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Whiplash & Neck Injurys

Neck Pain

Neck pain affects a huge number of people and comes about for a range of reasons. These include:

An injury such as a car accident or a sports related incident such as a ‘stinger’

Degenerative change (osteoarthritis)

A pathological condition

Spinal stenosis (narrowing)

Insidious onset when there is no obvious reason or start point.

The last situation accounts for a huge number of people that we see and the pain is usually impacted upon or caused by several factors including posture, stress & general tissue health. Once the cycle of sensitivity begins, the symptoms can become pronounced to the point that the pain affects concentration, memory and mood. In most cases there is nothing serious underlying the pain, however normal activities such as sitting, lifting and carrying can hurt as the body (brain) seeks to protect the tissues.


Symptoms that can occur in relation to the neck include:

Pain

Stiffness

Tenderness on palpating muscles of the neck, shoulders & upper back

Referred pain into the arms & hands (pain, pins & needles, numbness)

Headaches

Increased sense of hand/finger size

Visual disturbances

Dizziness

Ear: muffled, pain, like water is in the ear

Head & facial symptoms

 

Whiplash (Associated Disorder) WAS

Often sustained during a road traffic accident (RTA), whiplash injuries are also noted during sports activities and other occasions when the head and neck are forcibly extended and flexed. Clearly this can result in damaged tissue and it is important to rule out serious injuries. Fortunately in most cases it is the soft tissues that are injured. However, we now understand far more about the body’s response to an accident that goes far beyond ligament or muscular damage. This is good news as we can explain the range of symptoms described by sufferers, providing reassurance and reducing the anxiety that often accompanies the situation.


We know that even with minor tissue damage following an accident there can be significant pain, stiffness and other symptoms. This is because an RTA is inherently a stressful and unpleasant experience that triggers a body wide response to protect us and allow healing to take place. The pain is often amplified by the fact that the nervous system becomes sensitised and is on alert for further danger. A branch of the nervous system called the autonomic nervous system is activated and is responsible for changes in blood flow, increases in heart rate, sweaty palms, visual changes, feelings of panic and anxiety and bowel disturbances (vomiting and diarrhoea). Essentially these are all protective measures to promote survival. Unfortunately in many cases these symptoms can persist and are indeed worrying. Simply knowing that there are a range of feelings and responses can help to calm the system and make you feel better. In addition the immune system is called into play, releasing chemicals that give us the experience of feeling generally unwell. This is the same response as when we have the flu and it feels similar. You may feel achy, tired, easily reach fatigue, lose your appetite, feel unwell, experience disturbed sleep, feel low in mood, find it difficult to focus, learn and concentrate. Essentially we want to rest and retire from our normal lives for a while to recuperate and actually this can and should form part of the early treatment programme.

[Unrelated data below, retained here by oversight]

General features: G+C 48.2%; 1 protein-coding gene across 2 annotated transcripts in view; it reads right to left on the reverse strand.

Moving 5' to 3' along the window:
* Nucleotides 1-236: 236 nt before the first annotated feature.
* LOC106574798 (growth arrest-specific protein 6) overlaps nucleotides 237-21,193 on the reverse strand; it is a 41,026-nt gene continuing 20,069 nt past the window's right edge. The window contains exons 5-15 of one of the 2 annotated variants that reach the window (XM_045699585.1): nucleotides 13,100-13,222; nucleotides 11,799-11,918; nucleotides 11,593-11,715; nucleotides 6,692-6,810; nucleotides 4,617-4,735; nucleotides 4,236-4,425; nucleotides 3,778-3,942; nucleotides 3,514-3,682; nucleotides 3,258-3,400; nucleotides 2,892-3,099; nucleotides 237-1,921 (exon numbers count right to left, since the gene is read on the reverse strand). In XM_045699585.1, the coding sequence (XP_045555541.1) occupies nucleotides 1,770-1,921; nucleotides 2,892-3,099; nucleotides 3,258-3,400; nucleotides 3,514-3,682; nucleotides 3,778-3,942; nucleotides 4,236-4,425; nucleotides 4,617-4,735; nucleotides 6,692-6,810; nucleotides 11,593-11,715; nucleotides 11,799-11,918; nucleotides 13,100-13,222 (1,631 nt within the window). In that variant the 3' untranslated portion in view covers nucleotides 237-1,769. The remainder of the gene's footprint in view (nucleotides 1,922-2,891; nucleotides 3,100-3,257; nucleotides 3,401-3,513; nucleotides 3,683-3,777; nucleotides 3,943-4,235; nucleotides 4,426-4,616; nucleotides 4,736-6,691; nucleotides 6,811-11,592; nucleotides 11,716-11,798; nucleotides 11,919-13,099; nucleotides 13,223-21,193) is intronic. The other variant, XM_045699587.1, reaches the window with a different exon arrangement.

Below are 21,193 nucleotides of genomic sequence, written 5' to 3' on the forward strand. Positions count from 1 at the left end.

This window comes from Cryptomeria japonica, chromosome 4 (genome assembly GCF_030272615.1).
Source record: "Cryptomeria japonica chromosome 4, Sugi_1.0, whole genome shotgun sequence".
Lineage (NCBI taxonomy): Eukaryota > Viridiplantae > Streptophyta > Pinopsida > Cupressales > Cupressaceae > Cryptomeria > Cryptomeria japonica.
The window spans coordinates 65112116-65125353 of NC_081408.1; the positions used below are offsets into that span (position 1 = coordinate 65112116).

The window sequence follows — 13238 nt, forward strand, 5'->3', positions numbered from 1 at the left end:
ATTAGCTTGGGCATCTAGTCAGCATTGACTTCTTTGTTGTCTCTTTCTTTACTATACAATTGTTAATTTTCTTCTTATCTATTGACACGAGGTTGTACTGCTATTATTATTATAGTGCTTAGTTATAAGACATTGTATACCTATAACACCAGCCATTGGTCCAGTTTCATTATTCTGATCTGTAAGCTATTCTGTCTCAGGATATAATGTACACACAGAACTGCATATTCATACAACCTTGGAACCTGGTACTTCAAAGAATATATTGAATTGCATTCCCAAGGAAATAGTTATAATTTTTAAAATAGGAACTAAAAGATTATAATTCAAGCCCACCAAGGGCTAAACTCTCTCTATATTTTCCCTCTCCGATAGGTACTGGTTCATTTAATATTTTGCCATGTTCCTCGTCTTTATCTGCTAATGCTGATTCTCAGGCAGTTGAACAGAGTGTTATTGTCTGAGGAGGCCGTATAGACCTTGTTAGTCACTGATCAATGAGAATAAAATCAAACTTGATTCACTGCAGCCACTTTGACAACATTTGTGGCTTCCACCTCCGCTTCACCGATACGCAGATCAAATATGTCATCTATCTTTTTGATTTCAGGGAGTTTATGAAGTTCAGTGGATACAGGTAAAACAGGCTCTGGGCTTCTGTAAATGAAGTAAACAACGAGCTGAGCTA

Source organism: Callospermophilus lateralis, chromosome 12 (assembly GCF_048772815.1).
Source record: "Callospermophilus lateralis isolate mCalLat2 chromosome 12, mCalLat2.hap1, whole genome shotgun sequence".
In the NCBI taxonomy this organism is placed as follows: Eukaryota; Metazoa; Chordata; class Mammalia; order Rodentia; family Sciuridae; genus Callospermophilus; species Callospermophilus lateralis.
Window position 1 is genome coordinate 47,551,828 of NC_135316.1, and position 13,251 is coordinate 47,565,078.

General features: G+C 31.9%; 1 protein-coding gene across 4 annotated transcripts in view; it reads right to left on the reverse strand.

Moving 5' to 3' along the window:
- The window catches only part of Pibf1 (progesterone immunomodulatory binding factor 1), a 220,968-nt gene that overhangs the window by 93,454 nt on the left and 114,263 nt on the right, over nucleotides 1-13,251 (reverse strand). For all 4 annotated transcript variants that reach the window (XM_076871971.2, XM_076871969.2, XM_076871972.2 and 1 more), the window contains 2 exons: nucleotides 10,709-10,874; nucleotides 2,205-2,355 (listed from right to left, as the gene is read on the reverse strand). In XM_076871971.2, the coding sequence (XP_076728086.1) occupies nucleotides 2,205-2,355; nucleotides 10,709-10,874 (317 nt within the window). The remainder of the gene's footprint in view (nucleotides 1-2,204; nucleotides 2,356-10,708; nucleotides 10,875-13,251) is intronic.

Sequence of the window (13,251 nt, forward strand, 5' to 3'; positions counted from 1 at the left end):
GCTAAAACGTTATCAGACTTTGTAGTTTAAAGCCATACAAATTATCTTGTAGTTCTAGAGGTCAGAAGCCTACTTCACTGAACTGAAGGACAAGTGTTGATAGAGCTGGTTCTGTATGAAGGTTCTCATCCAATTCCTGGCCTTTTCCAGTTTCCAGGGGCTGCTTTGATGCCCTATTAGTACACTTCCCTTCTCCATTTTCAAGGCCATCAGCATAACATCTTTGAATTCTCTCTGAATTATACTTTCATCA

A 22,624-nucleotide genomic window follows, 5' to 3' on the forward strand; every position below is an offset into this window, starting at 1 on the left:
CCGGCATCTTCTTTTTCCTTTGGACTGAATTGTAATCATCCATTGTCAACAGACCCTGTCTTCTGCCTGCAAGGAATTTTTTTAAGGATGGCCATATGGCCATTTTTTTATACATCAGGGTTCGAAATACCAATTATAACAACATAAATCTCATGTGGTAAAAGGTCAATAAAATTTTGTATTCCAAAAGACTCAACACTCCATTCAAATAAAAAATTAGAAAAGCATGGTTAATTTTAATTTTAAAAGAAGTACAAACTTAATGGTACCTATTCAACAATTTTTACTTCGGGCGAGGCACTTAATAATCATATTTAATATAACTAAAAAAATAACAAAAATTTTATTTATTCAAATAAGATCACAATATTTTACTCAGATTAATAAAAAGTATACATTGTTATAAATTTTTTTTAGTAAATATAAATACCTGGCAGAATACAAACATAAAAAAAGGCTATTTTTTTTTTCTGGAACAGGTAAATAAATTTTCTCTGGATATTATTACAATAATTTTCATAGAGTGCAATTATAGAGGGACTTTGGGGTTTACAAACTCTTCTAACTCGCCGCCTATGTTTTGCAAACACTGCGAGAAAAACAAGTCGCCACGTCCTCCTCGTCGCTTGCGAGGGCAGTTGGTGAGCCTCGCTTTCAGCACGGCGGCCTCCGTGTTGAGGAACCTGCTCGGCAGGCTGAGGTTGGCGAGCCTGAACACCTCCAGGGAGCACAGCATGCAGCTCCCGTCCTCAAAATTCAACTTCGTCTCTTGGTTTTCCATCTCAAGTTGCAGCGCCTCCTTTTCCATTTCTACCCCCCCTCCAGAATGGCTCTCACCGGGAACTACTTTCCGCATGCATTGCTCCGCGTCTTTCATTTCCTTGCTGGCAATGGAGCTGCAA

Some people experience flashbacks and nightmares and although in the early days this is understandable, repeated episodes can slow the rehabilitation process. This being the case you will be advised to discuss this with your GP and be referred to a psychologist who helps you to resolve this aspect of the problem. Any activity or thought that causes stress will potentially amplify the pain. Thinking about the accident or seeing someone move their neck quickly can be enough to provoke further pain as your brain can deem there to be a threat by watching another person move or by ‘replaying’ what happened in the accident.

In the early stages we seek to relieve the pain with medication and gentle movement. As you become more confident, less anxious about movement and the pain improves you will be more willing to move. The duration of the symptoms varies enormously with some people feeling better as soon as a few weeks after the accident. In most cases there is gradual improvement over 3-6 months with treatment and effective self-management strategies.

At Specialist Pain Physio we understand the underlying processes of whiplash and can offer treatment and advice that will lead you to a resolution and return to activities.

Common symptoms of whiplash associated disorder include:

Neck pain & stiffness

Tender muscles & skin

Sensitivity to light touch & brushing

Altered sensation in the upper limbs, neck & upper back (pins & needles, numbness)

Referred pain in the arms & hands

General malaise (feeling under the weather, flu-like symptoms include aching, loss of appetite, desire to rest, disturbed sleep, fatigue, low mood, poor concentration, ‘foggy’ brain, memory loss)

Feelings of anxiety & panic disorder

Disturbed bowel function

Nausea & vomiting

Widespread aches & pains

Flashbacks & nightmares

GET IN TOUCH

 

Director / Practice Principal

David Gibbons

Chartered Physiotherapist BSc (Hons) Lpool, BSc (Hons) Sheff, MCSP, MMACP, MAACP, MHCPC, PPA, MACPOMIT, MACPOHE, PhysioFirst, MESPNN, ARSM

 

Director / Secretary

Miss M Keig

Iasis Healthcare

Registered in England No: 06070212

 

Registered Office

Vantage House, East Terrace Business Park, Euxton Lane, Euxton, Chorley, PR7 6TB